Mars Orbiter Mission images Mars' moons, including the far side of Deimos
There has not been very much news out of the Mars Orbiter Mission since the Siding Spring flyby last October. Today I'm excited to show you some previously unreleased images from Mars Orbiter Mission, containing Mars' moons Phobos and Deimos, which were also taken in October. Some of these photos were included in a Lunar and Planetary Science Conference abstract (PDF), which also mentioned that the Mars Colour Camera has returned a total of 250 images as of the time of the abstract submission. I contacted the Mars Colour Camera's head scientist, Ashutosh Arya, for permission to post the images of Mars' moons here, and he kindly shared these versions with me. According to a second abstract submitted to LPSC (PDF), the Mars Colour Camera team does eventually plan to make all images public in a format compatible with NASA's Planetary Data System, although they did not specify a schedule for the data release.
Mars orbiter Mission saw Phobos above Mars at 11:25 UT on October 14, 2014. Stickney crater is at the lower right. Resolution of the image is about 550 meters per pixel; Phobos is roughly 25 kilometers wide.
Phobos over Mars, from Mars Orbiter Mission
Mars orbiter Mission saw Phobos in front of Mars at 11:25 UT on October 14, 2014. Stickney crater is at the lower right. Resolution of the image is about 550 meters per pixel; Phobos is roughly 25 kilometers wide.
The moon Phobos, 25 kilometers in diameter, is much darker than bright, dusty Mars, as seen in this image captured by the Phobos 2 spacecraft on February 28, 1989. Phobos 2 took a total of 13 color sets of images of Phobos before contact was lost on March 27, 1989.
And now, here's Deimos from Mars Orbiter Mission. It's okay, I don't blame you if you're underwhelmed by these pictures; it looks like a wad of chewing gum. But stick with me and I'll explain why these pictures are significant. Arya sent me these four pictures:
Four views of the anti-Mars side of Deimos by Mars Orbiter Mission
Mars Orbiter Mission captured these four images of Deimos about 12 seconds apart at 13:06 UT on October 14, 2014. The images have a resolution of about 300 meters per pixel; Deimos is roughly 13 kilometers wide.
I enlarged them 400% and stacked them to try to make something of them. If nothing else, the stacking reduced the artifacts of the Bayer color interpolation in the originals.
ISRO / processed by Emily Lakdawalla
Mars Orbiter Mission photo of the far side of Deimos
Like most solar system moons, Deimos always keeps the same hemisphere facing Mars. It's rare for spacecraft to view the hemisphere that faces away from Mars, but Mars Orbiter Mission's long, elliptical orbit permits it to do that. This image is a composite of four different exposures, stacked and enlarged 400%.
These photos don't look like much, but they are of a face of Deimos that we almost never see: the anti-Mars side, from a perspective just a little below the equator. (Many many thanks to Phil Stooke for helping me understand the orientation of this photo. Without him it would still look like a wad of chewing gum to me.)
I know of only one other photo taken from a similar perspective:
NASA / JPL / O. de Goursac
Deimos over Pasteur crater, Mars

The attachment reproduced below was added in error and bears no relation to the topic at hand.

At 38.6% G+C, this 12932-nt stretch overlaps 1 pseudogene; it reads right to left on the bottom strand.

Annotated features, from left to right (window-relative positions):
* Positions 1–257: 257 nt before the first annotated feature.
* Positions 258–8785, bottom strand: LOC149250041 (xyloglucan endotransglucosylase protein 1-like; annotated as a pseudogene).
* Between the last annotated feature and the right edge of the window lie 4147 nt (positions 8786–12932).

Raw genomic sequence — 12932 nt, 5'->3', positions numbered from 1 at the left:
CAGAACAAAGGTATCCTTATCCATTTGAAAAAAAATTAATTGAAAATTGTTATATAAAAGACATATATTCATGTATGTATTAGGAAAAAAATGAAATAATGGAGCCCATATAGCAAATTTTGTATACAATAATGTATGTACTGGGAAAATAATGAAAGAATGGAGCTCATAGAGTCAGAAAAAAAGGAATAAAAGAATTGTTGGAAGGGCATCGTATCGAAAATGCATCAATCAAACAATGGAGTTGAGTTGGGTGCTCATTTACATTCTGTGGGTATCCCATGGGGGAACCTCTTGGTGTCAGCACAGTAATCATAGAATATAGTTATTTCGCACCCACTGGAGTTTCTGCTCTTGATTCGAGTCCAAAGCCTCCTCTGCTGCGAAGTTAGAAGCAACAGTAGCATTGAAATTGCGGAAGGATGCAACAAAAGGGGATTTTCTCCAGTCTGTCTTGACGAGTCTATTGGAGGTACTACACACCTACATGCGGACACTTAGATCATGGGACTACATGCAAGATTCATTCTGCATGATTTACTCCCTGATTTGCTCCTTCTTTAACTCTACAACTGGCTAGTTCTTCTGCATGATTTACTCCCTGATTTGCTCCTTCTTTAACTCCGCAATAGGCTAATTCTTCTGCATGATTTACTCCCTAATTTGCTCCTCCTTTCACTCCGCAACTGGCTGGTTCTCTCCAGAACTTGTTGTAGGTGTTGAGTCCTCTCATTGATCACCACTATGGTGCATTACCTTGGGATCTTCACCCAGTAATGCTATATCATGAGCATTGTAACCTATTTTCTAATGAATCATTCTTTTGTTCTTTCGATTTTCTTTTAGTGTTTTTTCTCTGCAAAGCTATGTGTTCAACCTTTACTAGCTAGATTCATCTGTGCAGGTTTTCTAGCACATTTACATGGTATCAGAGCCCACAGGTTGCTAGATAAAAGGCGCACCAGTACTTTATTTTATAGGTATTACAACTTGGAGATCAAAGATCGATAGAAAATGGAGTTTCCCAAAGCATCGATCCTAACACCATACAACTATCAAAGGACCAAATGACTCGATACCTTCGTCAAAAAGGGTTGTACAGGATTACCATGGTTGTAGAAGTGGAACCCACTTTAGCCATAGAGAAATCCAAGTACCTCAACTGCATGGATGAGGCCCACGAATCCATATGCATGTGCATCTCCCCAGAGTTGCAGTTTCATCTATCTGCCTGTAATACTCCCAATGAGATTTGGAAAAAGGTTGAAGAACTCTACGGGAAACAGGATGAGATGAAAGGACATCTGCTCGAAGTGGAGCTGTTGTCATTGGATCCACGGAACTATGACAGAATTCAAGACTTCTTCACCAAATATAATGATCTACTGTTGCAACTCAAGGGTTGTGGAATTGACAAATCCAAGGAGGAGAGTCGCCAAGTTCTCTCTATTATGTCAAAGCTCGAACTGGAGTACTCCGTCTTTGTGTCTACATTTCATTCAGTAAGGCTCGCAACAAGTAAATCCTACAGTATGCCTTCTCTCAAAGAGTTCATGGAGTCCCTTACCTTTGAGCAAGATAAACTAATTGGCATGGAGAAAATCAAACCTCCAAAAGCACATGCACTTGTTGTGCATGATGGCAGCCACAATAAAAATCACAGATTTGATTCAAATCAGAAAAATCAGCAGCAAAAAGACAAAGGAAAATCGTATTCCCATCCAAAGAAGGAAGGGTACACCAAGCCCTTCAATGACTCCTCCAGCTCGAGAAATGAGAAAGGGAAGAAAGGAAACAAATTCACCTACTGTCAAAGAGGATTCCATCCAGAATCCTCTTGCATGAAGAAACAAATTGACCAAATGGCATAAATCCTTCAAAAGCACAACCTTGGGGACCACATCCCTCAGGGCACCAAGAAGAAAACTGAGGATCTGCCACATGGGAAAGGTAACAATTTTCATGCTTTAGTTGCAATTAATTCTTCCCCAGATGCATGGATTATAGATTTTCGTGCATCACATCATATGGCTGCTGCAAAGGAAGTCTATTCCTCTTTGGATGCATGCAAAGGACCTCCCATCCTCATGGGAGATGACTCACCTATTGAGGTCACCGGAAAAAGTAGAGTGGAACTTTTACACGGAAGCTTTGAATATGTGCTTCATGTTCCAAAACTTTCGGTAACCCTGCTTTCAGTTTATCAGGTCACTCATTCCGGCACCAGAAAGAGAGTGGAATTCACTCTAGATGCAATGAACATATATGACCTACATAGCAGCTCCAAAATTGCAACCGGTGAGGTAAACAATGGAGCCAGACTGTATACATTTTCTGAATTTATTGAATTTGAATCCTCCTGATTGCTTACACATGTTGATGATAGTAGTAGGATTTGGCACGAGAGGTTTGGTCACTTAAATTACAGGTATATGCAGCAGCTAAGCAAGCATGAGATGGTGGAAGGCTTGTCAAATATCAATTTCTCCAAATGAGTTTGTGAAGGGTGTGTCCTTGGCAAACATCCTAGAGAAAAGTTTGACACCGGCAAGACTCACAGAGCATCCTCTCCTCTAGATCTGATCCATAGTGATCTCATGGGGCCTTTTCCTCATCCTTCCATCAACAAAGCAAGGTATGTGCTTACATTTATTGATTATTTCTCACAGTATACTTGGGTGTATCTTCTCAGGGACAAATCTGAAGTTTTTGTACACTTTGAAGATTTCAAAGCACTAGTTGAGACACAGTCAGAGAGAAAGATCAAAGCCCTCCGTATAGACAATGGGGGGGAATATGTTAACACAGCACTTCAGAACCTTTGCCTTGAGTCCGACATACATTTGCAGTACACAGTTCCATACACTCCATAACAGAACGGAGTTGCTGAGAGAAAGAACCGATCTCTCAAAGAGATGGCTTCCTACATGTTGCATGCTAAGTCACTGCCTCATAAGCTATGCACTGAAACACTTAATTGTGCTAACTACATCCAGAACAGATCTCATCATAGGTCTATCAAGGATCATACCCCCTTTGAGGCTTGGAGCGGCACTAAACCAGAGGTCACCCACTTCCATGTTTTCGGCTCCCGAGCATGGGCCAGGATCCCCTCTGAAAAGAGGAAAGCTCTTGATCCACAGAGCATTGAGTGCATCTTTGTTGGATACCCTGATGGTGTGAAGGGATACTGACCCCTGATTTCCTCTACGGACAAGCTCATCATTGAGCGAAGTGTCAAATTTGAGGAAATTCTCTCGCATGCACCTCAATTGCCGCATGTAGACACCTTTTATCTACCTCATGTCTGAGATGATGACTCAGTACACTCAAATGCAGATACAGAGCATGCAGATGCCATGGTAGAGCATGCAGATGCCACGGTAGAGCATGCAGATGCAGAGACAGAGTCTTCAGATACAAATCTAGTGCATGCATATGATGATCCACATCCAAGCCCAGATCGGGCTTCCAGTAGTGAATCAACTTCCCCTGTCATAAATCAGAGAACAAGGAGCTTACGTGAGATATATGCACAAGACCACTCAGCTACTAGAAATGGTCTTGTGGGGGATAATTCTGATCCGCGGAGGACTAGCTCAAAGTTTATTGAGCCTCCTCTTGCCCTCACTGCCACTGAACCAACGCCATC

The moon Deimos over Pasteur crater, Mars. Taken as part of a transit sequence on January 2, 1978.
Most Mars missions operate in orbits much lower than that of Deimos. Since Deimos keeps the same face pointed at Mars all the time, any spacecraft that orbits below it only sees the Mars-facing hemisphere; it never sees half of Deimos. Mars Global Surveyor, Mars Odyssey, Mars Express, Mars Reconnaissance Orbiter -- they always only see half of the moon. Even the Viking Orbiters, which reached periapses outside Deimos' orbit, usually saw the leading and trailing hemispheres. Mars Orbiter Mission, with its uniquely elliptical orbit reaching to 77,000 kilometers above Mars, does get to face the far side of Deimos. And it gets color photos! I fervently hope that they will be able to get some pictures of Deimos from closer range, to achieve a better color portrait of the far side of Deimos.
To place the Mars Orbiter Mission images in context, here are the best Deimos images from Mariner 9 (yes, Mariner 9 data is still relevant today, for Mars' outer moon):
NASA / JPL / Emily Lakdawalla
Five views of Deimos from Mariner 9
Mariner 9 was the first spacecraft to capture detailed views of Mars' two moons. These five images were captured between December 20, 1971 and February 20, 1972. They showed a strangely smooth world with a linear ridge running across it.
And here is every single Viking Orbiter image targeted at Deimos. (It doesn't include sequences, like the color picture above, that were aimed at Mars but happened to have Deimos in the field of view.) This is what we are working with, when it comes to photographic maps of the far side of Deimos. Whatever Mars Orbiter Mission can add will be a bonus!
NASA / JPL / Emily Lakdawalla
Every Viking Orbiter image of Mars' moon Deimos
Mars' outer and smaller moon Deimos appears in 111 Viking Orbiter images gathered between August 16, 1976, and October 18, 1978. Targeting Deimos was a challenge, and it was often cut off at the edge of the frame.
We know you love reading about space exploration, but did you know you can make it happen?
Consider a gift to our Space Policy and Advocacy program to fuel more missions, more science, and more exploration.